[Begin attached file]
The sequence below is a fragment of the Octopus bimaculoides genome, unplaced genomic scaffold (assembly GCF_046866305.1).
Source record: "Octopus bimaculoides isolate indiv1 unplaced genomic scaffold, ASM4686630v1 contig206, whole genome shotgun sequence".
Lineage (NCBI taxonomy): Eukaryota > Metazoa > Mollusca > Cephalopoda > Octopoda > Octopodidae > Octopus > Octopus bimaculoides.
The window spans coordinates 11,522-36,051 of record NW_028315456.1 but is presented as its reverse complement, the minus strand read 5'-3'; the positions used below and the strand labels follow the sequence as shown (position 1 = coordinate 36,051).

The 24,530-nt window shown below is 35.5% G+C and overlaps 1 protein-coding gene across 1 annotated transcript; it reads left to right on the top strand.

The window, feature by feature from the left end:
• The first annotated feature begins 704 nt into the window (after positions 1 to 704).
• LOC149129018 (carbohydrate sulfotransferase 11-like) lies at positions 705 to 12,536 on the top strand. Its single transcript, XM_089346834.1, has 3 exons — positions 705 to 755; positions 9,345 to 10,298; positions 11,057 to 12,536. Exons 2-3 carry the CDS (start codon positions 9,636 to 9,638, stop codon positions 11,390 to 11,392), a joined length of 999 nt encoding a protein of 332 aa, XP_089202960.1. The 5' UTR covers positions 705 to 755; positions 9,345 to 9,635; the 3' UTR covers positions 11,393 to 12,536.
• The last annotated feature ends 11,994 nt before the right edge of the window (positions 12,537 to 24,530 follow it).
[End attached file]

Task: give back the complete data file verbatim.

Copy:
The sequence below is a fragment of the Octopus bimaculoides genome, unplaced genomic scaffold (assembly GCF_046866305.1).
Source record: "Octopus bimaculoides isolate indiv1 unplaced genomic scaffold, ASM4686630v1 contig206, whole genome shotgun sequence".
Lineage (NCBI taxonomy): Eukaryota > Metazoa > Mollusca > Cephalopoda > Octopoda > Octopodidae > Octopus > Octopus bimaculoides.
The window spans coordinates 11,522-36,051 of record NW_028315456.1 but is presented as its reverse complement, the minus strand read 5'-3'; the positions used below and the strand labels follow the sequence as shown (position 1 = coordinate 36,051).

The 24,530-nt window shown below is 35.5% G+C and overlaps 1 protein-coding gene across 1 annotated transcript; it reads left to right on the top strand.

The window, feature by feature from the left end:
• The first annotated feature begins 704 nt into the window (after positions 1 to 704).
• LOC149129018 (carbohydrate sulfotransferase 11-like) lies at positions 705 to 12,536 on the top strand. Its single transcript, XM_089346834.1, has 3 exons — positions 705 to 755; positions 9,345 to 10,298; positions 11,057 to 12,536. Exons 2-3 carry the CDS (start codon positions 9,636 to 9,638, stop codon positions 11,390 to 11,392), a joined length of 999 nt encoding a protein of 332 aa, XP_089202960.1. The 5' UTR covers positions 705 to 755; positions 9,345 to 9,635; the 3' UTR covers positions 11,393 to 12,536.
• The last annotated feature ends 11,994 nt before the right edge of the window (positions 12,537 to 24,530 follow it).